Over the course of several years, Paul Terry has extended polite and always collegial invitations to consider more charitable assessments about worksite wellness. In the weeks leading to the webinar, while seeking to better appreciate positive (i.e., REAL wellness-like) programming, I reviewed HERO’s archived interviews with worksite leaders, as well as the organization’s annual forum proceedings, research studies, think tank meetings, scorecard initiatives, briefs, blogs and news releases. All impressive, to be sure.

After receiving an advance partial draft of this article, Paul offered the following:

It’s a tall order to summarize all the ways that workplace health is aligned with REAL Wellness as it’s been occurring for a long time and has already apparently eluded your observant proclivities. I’ve pasted an editorial below that will be published in January. I think the ‘Pillars’ exemplify the liberty and reasoning aspects of your philosophy. My editorials are open access. In the past years I’ve written about voluntariness and autonomy (liberty), about parsing between facts, truth and empirical evidence (reason and liberty) happiness and meaning and life purpose in an interview with Richard Lieder and Vic Strecher (reason and exuberance). In each editorial I feature cases and examples of how the private and public sector are increasingly collaborating to achieve these REAL approaches.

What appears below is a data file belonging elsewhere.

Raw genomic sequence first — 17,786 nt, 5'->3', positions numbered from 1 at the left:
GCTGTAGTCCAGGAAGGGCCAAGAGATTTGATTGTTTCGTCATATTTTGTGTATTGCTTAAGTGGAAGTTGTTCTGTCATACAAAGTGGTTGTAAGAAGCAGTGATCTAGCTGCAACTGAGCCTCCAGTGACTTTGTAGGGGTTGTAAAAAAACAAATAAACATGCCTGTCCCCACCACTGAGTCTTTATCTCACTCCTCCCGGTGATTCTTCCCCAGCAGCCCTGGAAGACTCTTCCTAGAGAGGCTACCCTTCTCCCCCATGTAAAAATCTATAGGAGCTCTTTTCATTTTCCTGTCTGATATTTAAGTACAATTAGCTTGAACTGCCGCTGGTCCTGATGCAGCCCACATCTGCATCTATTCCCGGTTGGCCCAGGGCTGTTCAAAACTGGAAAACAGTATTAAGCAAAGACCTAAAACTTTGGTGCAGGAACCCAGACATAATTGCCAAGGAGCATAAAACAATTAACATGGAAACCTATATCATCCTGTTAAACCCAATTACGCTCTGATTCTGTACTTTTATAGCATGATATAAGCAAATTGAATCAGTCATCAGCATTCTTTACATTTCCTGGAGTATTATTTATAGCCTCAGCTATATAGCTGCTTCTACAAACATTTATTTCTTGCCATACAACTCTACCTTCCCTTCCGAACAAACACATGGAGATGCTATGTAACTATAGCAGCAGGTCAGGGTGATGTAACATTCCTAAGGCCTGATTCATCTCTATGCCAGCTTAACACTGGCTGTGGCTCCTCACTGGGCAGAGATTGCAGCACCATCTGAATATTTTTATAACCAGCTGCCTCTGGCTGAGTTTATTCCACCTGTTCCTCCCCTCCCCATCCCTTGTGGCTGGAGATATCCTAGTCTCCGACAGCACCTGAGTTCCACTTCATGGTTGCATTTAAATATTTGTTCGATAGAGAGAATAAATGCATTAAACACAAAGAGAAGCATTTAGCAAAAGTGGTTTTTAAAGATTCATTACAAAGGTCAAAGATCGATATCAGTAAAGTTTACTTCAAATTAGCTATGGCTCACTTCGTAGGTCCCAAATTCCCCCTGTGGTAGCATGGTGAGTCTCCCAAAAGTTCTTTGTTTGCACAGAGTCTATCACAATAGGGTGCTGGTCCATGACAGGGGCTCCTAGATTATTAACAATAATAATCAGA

All that strikes me as encouraging and welcome news. The theme of the recently concluded HERO forum was Thriving Organizations Achieving Well-Being Through Collaboration. Much attention was focused on the Federal government’s Healthy People 2030 initiative, a science-based rendering of 10-year national objectives. The goal of Healthy People continues to be improving the health of all Americans.

Based upon short (under six minute) expert interviews conducted at the last HERO conference with national figures in worksite wellness, a further glimpse into REAL wellness-related initiatives in corporate programming can be sensed.


Krystal Sexton, head of Human Performance and Care at Shell, identified psychological characteristics of employees who most impact organizational performance. Such Individual qualities include hope, optimism, resilience and self-confidence; team dynamic factors that matter most are those that tend to lift people up, provide role clarity and find common ground.